The Life and Legacy of Ninnie Baird

Mrs. Baird Portrait

Ninnie Baird, circa 1920s

A staple in Texas kitchens for over 100 years, Mrs. Baird’s Bread had its humble beginnings in a small home kitchen in Fort Worth, a business created out of a need to support a family.  From those early years, the company spread across Texas, opening bakeries all over the state and the southwest.  From bread, to cakes, to fruit pies, rolls, and other delights, Texans came to treasure the Mrs. Baird's brand.  The packaging, advertisements, and commercials are as common and well known to Texans as the labels for Dr. Pepper, Blue Bell Ice Cream, and Shiner Beer.  This exhibit will highlight holdings in TCU Special Collections from the Ninnie L. Baird Mrs. Baird's Bakeries Papers and  the beginnings of this company in Fort Worth and it’s development across the state.

Ninia Lilla (Ninnie) Baird was born in Gibson County, Tennessee in 1869.  She married William Allen Baird in 1886 and the couple started a restaurant and bakery business in Trenton, Tennessee.  They moved to Fort Worth in search of new opportunities in 1901.  William introduced the first steam popcorn machine in the city at 7th and Main streets and was an instant success.  He eventually bought a restaurant in the city where his wife earned a reputation for her excellent baking skills.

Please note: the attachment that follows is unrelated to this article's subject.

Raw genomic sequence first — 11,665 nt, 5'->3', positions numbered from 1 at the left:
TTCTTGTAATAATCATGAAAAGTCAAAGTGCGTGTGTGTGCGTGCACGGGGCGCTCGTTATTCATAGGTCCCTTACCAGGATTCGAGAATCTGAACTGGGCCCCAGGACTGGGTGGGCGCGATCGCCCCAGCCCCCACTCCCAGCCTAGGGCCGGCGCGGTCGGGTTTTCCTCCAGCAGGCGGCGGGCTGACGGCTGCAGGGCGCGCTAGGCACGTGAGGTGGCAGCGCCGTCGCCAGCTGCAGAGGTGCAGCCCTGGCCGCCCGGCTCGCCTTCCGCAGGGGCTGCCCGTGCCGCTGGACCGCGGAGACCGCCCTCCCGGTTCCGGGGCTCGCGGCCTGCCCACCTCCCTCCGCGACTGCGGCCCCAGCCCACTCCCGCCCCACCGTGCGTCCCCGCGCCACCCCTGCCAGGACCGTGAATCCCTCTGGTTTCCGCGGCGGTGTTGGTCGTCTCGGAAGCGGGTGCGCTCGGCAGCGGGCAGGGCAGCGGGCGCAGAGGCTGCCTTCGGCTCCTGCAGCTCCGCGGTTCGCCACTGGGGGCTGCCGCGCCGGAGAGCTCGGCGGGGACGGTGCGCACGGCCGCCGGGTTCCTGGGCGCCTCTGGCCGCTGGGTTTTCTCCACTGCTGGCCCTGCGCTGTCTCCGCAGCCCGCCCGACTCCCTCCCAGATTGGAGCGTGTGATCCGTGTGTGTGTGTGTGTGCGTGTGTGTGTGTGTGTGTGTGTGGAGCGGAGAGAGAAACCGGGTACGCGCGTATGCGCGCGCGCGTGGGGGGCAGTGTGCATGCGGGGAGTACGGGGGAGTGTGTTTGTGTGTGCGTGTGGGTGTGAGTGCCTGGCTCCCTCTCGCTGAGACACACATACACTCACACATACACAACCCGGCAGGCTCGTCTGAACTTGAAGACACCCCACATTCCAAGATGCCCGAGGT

While the business was thriving, William’s health was declining.  He had diabetes, an untreatable illness then.  The Bairds had eight children and the three oldest, Bess, Dewey, and Hoyt, worked in the restaurant with their parents.  Ninnie realized she could earn enough with her baking to support the family.  The Bairds sold their restaurant in 1908 and founded Mrs. Baird’s Bread.  William Baird died in 1911.  Now a widow, Ninnie kept her business going with the help of her family, and it would grow to become a Texas institution.

The Life and Legacy of Ninnie Baird